That seems to be the view of some at Duke, including the director of the University Women's Center Ada Gregory (previously covered here), who was quoted speaking of the school's new sexual harassment policy:
The higher IQ, the more manipulative they are, the more cunning they are … imagine the sex offenders we have here at Duke—cream of the crop.
While to some Ms. Gregory may have seemed positively proud of her school's fine young sex offenders, she later insisted she was misquoted:
[I]nvestigations of these crimes [rape] can be further complicated by offenders who may also be categorized as antisocial or sociopathic, who are of above-average intelligence and can be highly manipulative and coercive, not only with victims but in the investigation process.
Universities gather a lot of people with above average intelligence, so it stands to reason that campuses might see more of these kinds of individuals than the general population. My comments about this complex issue were selectively edited and taken out of context to imply that all Duke students fit this pattern, which is emphatically not the case.
I don't know why Ms. Gregory was upset about the original story. It seems she's still saying that those Duke University students who are rapists are in fact, superior, more capable rapists.
But Ms. Gregory's odd speech patterns aren't the main problem at Duke. The problem is Duke's definition of rape.
Sexual misconduct is defined as any physical act of a sexual nature perpetrated against an individual without consent or when an individual is unable to freely give consent. [A number of lewd acts are described.] … These acts may or may not be accompanied by the use of coercion, intimidation, or through advantage gained by the use of alcohol or other drugs.
This is what Duke has to say about "coercion":
Real or perceived power differentials between individuals may create an unintentional atmosphere of coercion.
Now on one level this is aimed at faculty, who should probably never sleep with students. But it doesn't stop there. It also applies to students. Under an ordinary reading of this policy, if the popular president of the senior class, or a basketball player, hooks up with a freshman at a party, we may have a "real or perceived power differential," and therefore, an "unintentional atmosphere of coercion."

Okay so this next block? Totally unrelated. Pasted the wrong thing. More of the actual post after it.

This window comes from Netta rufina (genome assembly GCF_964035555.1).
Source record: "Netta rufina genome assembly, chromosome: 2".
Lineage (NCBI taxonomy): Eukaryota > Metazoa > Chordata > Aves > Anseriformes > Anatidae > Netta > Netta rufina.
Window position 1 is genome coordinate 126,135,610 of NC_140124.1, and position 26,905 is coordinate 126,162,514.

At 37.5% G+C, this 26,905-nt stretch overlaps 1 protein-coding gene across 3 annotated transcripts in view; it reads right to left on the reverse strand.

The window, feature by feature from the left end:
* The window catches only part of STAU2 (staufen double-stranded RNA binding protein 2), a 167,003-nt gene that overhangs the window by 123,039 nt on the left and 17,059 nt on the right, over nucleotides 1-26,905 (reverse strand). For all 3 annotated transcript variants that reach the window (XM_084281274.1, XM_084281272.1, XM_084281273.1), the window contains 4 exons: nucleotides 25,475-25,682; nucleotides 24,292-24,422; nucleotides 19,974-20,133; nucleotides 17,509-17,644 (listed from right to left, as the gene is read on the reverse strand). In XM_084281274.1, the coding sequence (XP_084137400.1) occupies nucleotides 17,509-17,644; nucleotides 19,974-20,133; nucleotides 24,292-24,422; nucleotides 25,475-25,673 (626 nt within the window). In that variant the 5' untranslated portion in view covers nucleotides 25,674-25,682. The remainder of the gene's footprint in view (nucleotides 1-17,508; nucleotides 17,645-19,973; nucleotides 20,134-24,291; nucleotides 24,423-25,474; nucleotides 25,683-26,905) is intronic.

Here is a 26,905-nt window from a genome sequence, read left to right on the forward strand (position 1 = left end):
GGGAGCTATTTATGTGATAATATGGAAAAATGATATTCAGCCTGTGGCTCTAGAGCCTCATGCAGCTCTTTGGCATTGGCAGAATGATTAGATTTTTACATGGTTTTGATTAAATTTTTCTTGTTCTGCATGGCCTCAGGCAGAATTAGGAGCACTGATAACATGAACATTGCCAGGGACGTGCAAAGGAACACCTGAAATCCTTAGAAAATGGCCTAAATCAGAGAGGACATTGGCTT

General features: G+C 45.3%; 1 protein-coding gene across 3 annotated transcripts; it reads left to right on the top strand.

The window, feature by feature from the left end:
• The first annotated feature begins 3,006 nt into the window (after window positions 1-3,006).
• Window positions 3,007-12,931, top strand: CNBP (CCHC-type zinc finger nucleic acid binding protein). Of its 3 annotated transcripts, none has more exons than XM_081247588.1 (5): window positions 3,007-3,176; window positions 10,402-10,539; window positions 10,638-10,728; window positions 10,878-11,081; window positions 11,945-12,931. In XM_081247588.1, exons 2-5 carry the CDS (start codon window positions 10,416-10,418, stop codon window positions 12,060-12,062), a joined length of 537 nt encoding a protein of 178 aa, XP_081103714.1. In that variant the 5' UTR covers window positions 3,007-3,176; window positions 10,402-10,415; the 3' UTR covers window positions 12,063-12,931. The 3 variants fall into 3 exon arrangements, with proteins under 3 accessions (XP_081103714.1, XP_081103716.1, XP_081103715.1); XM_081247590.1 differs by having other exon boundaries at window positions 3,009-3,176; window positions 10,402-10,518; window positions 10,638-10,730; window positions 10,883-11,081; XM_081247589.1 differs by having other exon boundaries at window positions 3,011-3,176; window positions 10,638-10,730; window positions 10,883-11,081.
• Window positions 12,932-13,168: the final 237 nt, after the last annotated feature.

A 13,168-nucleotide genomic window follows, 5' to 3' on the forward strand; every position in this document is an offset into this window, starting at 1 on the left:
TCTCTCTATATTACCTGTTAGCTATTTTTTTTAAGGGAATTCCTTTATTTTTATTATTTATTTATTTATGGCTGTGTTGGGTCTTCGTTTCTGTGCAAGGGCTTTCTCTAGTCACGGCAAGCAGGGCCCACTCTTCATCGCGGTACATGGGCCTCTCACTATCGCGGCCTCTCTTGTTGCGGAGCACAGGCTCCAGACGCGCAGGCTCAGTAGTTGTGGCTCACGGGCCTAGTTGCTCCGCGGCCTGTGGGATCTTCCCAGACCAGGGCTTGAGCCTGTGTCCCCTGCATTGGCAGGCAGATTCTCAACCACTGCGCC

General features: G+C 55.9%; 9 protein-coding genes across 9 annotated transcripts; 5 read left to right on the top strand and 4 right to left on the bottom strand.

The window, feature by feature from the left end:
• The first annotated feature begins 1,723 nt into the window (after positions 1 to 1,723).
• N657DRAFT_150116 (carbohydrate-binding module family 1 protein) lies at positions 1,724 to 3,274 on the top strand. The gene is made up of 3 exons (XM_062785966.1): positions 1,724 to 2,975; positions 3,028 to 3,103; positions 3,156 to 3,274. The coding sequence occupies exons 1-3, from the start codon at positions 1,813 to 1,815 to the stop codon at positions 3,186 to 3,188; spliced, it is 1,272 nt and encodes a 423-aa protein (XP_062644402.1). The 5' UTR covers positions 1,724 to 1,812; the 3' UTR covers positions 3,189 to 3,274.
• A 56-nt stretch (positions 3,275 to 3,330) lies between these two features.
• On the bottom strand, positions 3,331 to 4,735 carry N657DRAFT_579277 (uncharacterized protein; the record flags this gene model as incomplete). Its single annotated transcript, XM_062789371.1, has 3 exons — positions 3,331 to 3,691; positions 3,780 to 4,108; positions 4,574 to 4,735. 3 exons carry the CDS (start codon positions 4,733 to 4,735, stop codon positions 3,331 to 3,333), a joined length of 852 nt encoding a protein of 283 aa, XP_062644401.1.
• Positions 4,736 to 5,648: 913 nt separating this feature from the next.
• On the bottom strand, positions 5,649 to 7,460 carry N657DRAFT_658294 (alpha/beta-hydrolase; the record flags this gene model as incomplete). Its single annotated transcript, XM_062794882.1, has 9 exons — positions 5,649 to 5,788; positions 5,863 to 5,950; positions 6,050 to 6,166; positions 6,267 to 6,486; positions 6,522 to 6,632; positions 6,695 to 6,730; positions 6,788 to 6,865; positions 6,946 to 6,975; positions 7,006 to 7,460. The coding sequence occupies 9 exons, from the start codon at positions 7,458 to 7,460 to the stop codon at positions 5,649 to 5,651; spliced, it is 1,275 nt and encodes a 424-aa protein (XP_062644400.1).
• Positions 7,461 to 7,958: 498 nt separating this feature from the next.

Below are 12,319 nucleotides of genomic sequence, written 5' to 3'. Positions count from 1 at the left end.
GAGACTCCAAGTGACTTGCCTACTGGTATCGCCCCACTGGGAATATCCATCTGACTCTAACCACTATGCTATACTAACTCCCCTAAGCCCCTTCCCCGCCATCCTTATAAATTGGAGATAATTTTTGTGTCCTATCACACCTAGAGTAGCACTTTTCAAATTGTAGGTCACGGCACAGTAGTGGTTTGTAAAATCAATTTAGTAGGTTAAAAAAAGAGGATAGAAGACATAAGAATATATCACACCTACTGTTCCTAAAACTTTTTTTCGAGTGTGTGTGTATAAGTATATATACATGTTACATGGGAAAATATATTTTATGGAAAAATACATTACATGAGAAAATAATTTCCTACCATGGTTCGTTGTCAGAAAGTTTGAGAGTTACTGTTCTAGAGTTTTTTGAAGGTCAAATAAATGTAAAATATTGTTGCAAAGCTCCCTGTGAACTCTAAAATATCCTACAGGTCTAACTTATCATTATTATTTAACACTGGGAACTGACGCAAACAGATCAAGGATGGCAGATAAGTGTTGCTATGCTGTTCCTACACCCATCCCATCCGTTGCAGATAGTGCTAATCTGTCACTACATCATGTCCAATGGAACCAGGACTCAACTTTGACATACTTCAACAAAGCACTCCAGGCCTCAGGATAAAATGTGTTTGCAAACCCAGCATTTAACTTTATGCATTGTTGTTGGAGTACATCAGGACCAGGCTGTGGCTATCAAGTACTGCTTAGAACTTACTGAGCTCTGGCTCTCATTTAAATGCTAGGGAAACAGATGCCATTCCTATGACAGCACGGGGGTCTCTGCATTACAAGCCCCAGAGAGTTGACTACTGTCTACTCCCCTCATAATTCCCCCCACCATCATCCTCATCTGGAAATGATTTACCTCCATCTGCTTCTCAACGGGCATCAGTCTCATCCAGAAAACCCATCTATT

Even if the freshman wanted to hook up at the time, but later had regrets, under Duke's policy a sexual misconduct charge lies against the more popular or better known, and therefore powerful, student.
Even if it was unintentional.
Pity the Duke student who plays by all the rules. He or she meets an attractive fellow student of the desired gender. He or she engages in witty banter, designed to impress his fellow student: "Oh, I'm a member of the national champion basketball team, but I haven't let it go to my head. Let's talk about your freshman Introduction to Critical Theory: Foucault to Fish class instead." No alcohol or drugs are consumed. Both students give verbal and written assent to what follows.
Yet according to Duke, sexual misconduct may have occurred due to the perceived power differential creating an unintended atmosphere of coercion, at least under the policy Duke has written for the benefit of the adults who attend the school.
To paraphrase another great diviner of the motives of others, "It is not easy to fool Duke." The lack of intent is immaterial, as is the consent of both students.
One might think that Duke has had enough misadventures in creative lawmaking for one decade. A policy like this one may lead to yet more.
Update: KC Johnson, who righteously scourged Duke and many others in Durham over their handling of the lacrosse scandal, is not optimistic about the way Duke will implement this policy